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Measuring in Situ Length Distributions of Polymer-Wrapped Monochiral Single-Walled Carbon Nanotubes Dispersed in Toluene with Analytical Ultracentrifugation

Selvasundaram, Pranauv Balaji, Kraft, Rainer, Li, Wenshan, Fischer, Regina, Kappes, Manfred M., Hennrich, Frank, Krupke, Ralph
Langmuir 2019 v.35 no.10 pp. 3790-3796
absorption, atomic force microscopy, carbon nanotubes, dispersions, friction, information processing, models, toluene, ultracentrifugation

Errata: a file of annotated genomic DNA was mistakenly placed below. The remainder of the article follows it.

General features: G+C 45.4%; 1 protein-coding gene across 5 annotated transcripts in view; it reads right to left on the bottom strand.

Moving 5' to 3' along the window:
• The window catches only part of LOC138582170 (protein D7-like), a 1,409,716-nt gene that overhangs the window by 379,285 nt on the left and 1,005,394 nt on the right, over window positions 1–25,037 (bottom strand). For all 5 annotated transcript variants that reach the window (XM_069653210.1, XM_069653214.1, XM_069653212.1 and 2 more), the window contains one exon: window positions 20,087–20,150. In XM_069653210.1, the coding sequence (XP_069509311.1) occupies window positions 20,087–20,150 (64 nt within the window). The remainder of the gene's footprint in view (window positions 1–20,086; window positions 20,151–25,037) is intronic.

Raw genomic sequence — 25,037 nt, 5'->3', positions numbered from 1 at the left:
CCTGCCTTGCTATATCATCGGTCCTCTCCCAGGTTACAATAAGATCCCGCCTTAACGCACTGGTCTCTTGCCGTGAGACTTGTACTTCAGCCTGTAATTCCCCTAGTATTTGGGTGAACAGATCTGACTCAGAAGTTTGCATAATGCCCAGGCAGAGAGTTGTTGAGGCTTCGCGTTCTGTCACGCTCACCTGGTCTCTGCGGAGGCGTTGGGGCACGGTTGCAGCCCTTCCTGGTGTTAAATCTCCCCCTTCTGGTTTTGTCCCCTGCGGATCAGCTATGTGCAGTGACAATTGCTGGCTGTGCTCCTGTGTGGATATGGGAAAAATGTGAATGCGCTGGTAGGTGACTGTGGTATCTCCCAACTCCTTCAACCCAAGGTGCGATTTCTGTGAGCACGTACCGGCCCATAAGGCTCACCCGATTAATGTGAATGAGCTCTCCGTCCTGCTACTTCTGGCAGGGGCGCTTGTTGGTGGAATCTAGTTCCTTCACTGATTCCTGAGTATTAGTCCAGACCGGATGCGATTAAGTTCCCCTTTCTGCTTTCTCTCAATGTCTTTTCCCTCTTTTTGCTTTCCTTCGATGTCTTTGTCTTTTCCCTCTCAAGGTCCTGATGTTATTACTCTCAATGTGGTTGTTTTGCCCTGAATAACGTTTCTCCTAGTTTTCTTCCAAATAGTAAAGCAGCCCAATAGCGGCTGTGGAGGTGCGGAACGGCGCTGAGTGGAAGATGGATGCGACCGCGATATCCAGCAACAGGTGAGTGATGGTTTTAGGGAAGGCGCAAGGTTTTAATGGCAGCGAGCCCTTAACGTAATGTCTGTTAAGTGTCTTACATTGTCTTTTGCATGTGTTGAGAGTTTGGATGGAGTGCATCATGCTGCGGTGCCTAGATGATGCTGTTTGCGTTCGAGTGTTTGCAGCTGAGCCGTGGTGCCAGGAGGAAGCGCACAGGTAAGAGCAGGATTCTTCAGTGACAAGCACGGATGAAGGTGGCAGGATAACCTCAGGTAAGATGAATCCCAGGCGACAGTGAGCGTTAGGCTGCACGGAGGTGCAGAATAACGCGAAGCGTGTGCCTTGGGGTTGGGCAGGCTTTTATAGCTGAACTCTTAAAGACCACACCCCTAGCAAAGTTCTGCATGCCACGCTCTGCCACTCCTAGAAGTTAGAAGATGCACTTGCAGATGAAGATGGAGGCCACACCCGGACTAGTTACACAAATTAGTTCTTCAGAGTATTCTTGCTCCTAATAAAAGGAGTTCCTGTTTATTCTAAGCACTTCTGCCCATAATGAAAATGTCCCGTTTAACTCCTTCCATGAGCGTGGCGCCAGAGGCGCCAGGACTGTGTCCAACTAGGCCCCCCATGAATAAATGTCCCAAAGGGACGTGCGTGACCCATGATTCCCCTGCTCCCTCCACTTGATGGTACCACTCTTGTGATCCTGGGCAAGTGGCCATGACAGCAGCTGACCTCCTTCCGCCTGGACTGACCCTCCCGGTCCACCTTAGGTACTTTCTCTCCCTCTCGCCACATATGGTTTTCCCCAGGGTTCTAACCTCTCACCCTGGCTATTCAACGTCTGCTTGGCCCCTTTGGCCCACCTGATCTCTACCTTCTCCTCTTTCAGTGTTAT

The length of a carbon nanotube is an important dimension that has to be adjusted to the requirements of an experiment or application, e.g., through sorting methods. So far, atomic force microscopy (AFM) has been the method of choice for measuring length distributions, despite being an ex situ method with apparent shortcomings. In this work, we explore analytical ultracentrifugation (AUC) as an in situ method for measuring the length distribution of polymer-wrapped (7, 5) single-walled carbon nanotubes dispersed in toluene. This is an AUC study of nanotubes in nonaqueous media, the preferred media for nanotubes used in device fabrication. In AUC, the temporally and spatially dependent change in optical absorption of a sample is measured under centrifugation. The resulting sedimentation curves can be deconvoluted with a standard data processing procedure (SEDFIT), to yield the sedimentation coefficient distribution. However, the conversion of the sedimentation coefficient distribution into a length distribution is nontrivial and requires finding a suitable model for the nanotube friction coefficient. Also, since AUC is based on optical absorption, it yields a volume distribution and not a number distribution as obtained from AFM reference data. By meeting these challenges and finding a surprisingly simple empirical flexible-chain-like model to describe the sedimentation behavior of one specific chiral structure, we suggest AUC as a viable method for measuring in situ nanotube length distributions of nonaqueous dispersions.